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Re: Obsolete text in

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Karl Williamson
December 23, 2015 18:55
Re: Obsolete text in
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On 12/05/2015 05:45 PM, Zefram wrote:
> Karl Williamson quoted:
>> One can have UTF-8 in identifier names,
> Taking "UTF-8" to mean "non-ASCII characters", this is not (and never
> has been) consistently true.  The de facto identifier syntax varies
> according to source encoding.  This is one of the remaining instances
> of the Unicode bug.
> $ perl -e '$a="\$a\xc0b; 1"; utf8::downgrade($a); eval $a; print $@ || "OK\n"'
> Unrecognized character \xC0; marked by <-- HERE after $a<-- HERE near column 3 at (eval 1) line 1.
> $ perl -e '$a="\$a\xc0b; 1"; utf8::upgrade($a); eval $a; print $@ || "OK\n"'
> OK
> It is possible to have those characters *if represented in UTF-8 in the
> source*, but it's not a consistent feature of the language grammar.
>>                                         but not in package/class or
>> subroutine names.
> It was never true that these contexts differed from other kinds of
> identifier.  From 5.8.0 onwards, up to 5.22, all of these kinds of
> identifier can have non-ASCII characters if the source is in upgraded
> form, and cannot if the source is downgraded.
>>                    While some limited functionality towards this does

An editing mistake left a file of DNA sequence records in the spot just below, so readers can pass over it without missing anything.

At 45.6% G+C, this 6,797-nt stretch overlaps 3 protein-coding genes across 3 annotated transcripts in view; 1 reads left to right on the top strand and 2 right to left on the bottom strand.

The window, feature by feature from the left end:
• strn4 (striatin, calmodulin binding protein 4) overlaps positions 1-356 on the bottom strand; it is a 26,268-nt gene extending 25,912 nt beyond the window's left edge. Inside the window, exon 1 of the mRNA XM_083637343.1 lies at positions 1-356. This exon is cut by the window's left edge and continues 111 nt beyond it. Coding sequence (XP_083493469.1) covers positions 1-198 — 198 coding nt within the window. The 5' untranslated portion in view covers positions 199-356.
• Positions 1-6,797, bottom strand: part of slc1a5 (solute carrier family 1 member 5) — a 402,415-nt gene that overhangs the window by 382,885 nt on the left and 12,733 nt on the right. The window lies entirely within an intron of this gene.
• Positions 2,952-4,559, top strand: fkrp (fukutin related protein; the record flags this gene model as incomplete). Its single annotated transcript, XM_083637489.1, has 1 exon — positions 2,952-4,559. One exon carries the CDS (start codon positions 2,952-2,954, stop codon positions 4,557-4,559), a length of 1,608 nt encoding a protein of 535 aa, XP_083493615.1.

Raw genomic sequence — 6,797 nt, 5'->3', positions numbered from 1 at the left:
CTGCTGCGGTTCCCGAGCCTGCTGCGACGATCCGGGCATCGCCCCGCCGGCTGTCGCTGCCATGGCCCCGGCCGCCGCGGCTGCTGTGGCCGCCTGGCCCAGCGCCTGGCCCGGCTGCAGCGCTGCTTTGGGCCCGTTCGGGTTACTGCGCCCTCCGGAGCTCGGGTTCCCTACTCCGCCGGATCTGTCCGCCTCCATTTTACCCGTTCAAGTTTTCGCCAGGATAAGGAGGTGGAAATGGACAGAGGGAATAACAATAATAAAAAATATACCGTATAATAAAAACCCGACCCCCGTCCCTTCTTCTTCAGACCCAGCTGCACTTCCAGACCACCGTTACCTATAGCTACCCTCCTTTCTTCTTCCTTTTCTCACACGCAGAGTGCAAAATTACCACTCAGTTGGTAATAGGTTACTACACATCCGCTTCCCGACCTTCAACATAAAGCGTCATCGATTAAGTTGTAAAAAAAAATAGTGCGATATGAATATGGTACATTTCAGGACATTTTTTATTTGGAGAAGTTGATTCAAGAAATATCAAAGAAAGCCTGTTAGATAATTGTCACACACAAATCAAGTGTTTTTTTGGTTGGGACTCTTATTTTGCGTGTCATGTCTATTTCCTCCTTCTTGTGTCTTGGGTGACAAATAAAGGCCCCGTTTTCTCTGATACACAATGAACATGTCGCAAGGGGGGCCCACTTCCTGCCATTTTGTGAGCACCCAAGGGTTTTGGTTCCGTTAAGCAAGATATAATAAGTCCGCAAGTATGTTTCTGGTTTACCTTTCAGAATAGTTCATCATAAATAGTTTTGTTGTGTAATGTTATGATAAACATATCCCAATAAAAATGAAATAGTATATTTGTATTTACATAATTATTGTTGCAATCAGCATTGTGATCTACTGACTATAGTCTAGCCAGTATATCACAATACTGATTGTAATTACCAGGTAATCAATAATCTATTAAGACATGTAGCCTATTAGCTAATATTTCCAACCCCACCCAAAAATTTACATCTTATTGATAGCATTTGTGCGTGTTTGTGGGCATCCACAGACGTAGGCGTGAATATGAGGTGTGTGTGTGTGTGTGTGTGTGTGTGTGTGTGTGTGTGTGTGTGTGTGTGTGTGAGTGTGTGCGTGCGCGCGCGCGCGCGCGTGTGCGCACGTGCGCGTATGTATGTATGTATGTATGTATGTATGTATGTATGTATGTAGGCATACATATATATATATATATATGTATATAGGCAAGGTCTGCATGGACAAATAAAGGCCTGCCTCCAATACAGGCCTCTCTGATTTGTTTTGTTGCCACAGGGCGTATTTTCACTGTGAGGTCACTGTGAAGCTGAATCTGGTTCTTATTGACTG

>> exist as of Perl 5.8.0, that is more accidental than designed; use of
>> UTF-8 for the said purposes is unsupported.
> Yes, it does look accidental, and we do not in fact support it.
>> One reason of this unfinishedness is its (currently) inherent
>> unportability: since both package names and subroutine names may need
>> to be mapped to file and directory names, the Unicode capability of
>> the filesystem becomes important-- and there unfortunately aren't
>> portable answers.
> This is indeed another issue that has never been addressed and would
> need to be resolved in order to fully support non-ASCII identifiers.
> Package names are mapped to pathnames for module loading, and I believe
> subroutine names for the old system of module splitting.  We essentially
> need a name mangling layer, to map language-supported identifiers to
> inoffensive filenames.  (Really, we already need a name mangling layer
> to cope with case-insensitive filesystems, but in practice we just put
> up with the resulting misbehaviour.)
> -zefram

The text in question is referring to under the 'use utf8' pragma.  So it 
really does mean strict UTF-8, and not just non-ASCII.

It appears that UTF-8 is supported in subroutine and package names.  How 
does the following text look as a substitute for what is there now?


Some filesystems may not support UTF-8 file names, or they may be 
supported incompatibly with Perl.  Therefore UTF-8 names that are 
visible to the filesystem, such as module names may not work.

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